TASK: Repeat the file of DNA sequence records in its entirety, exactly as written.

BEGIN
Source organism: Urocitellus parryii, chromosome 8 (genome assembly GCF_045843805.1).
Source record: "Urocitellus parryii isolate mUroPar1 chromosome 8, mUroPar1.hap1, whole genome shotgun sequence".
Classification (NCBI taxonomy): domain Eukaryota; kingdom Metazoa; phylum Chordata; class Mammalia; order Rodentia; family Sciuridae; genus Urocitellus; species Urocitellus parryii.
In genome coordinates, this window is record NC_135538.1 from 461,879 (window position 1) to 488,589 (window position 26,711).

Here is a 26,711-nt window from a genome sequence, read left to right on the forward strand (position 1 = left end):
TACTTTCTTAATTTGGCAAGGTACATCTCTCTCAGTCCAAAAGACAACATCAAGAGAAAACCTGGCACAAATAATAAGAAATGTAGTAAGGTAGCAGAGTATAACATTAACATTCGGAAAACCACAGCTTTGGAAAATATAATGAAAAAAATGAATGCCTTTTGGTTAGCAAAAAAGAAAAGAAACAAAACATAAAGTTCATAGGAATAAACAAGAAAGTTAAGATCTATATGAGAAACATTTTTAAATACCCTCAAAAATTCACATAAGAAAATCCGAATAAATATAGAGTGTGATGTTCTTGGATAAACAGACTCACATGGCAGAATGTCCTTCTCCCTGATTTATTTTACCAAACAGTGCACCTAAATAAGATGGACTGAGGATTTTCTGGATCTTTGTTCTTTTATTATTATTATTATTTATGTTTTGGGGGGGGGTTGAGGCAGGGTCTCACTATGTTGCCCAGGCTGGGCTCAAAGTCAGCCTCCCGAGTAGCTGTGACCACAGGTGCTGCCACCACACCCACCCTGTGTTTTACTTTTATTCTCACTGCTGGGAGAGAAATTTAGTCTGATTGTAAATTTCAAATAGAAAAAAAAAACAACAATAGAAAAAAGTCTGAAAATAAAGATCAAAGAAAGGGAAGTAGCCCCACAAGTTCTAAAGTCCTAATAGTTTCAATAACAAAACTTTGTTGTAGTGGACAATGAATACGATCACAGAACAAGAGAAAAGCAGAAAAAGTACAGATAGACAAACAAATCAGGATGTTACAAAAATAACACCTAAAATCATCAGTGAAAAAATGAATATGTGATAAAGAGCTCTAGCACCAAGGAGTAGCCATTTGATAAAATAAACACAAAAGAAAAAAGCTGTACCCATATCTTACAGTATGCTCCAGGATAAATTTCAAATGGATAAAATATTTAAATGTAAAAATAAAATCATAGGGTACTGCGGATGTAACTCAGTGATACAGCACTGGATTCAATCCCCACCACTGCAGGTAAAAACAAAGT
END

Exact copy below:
Source organism: Urocitellus parryii, chromosome 8 (genome assembly GCF_045843805.1).
Source record: "Urocitellus parryii isolate mUroPar1 chromosome 8, mUroPar1.hap1, whole genome shotgun sequence".
Classification (NCBI taxonomy): domain Eukaryota; kingdom Metazoa; phylum Chordata; class Mammalia; order Rodentia; family Sciuridae; genus Urocitellus; species Urocitellus parryii.
In genome coordinates, this window is record NC_135538.1 from 461,879 (window position 1) to 488,589 (window position 26,711).

Here is a 26,711-nt window from a genome sequence, read left to right on the forward strand (position 1 = left end):
TACTTTCTTAATTTGGCAAGGTACATCTCTCTCAGTCCAAAAGACAACATCAAGAGAAAACCTGGCACAAATAATAAGAAATGTAGTAAGGTAGCAGAGTATAACATTAACATTCGGAAAACCACAGCTTTGGAAAATATAATGAAAAAAATGAATGCCTTTTGGTTAGCAAAAAAGAAAAGAAACAAAACATAAAGTTCATAGGAATAAACAAGAAAGTTAAGATCTATATGAGAAACATTTTTAAATACCCTCAAAAATTCACATAAGAAAATCCGAATAAATATAGAGTGTGATGTTCTTGGATAAACAGACTCACATGGCAGAATGTCCTTCTCCCTGATTTATTTTACCAAACAGTGCACCTAAATAAGATGGACTGAGGATTTTCTGGATCTTTGTTCTTTTATTATTATTATTATTTATGTTTTGGGGGGGGGTTGAGGCAGGGTCTCACTATGTTGCCCAGGCTGGGCTCAAAGTCAGCCTCCCGAGTAGCTGTGACCACAGGTGCTGCCACCACACCCACCCTGTGTTTTACTTTTATTCTCACTGCTGGGAGAGAAATTTAGTCTGATTGTAAATTTCAAATAGAAAAAAAAAACAACAATAGAAAAAAGTCTGAAAATAAAGATCAAAGAAAGGGAAGTAGCCCCACAAGTTCTAAAGTCCTAATAGTTTCAATAACAAAACTTTGTTGTAGTGGACAATGAATACGATCACAGAACAAGAGAAAAGCAGAAAAAGTACAGATAGACAAACAAATCAGGATGTTACAAAAATAACACCTAAAATCATCAGTGAAAAAATGAATATGTGATAAAGAGCTCTAGCACCAAGGAGTAGCCATTTGATAAAATAAACACAAAAGAAAAAAGCTGTACCCATATCTTACAGTATGCTCCAGGATAAATTTCAAATGGATAAAATATTTAAATGTAAAAATAAAATCATAGGGTACTGCGGATGTAACTCAGTGATACAGCACTGGATTCAATCCCCACCACTGCAGGTAAAAACAAAGT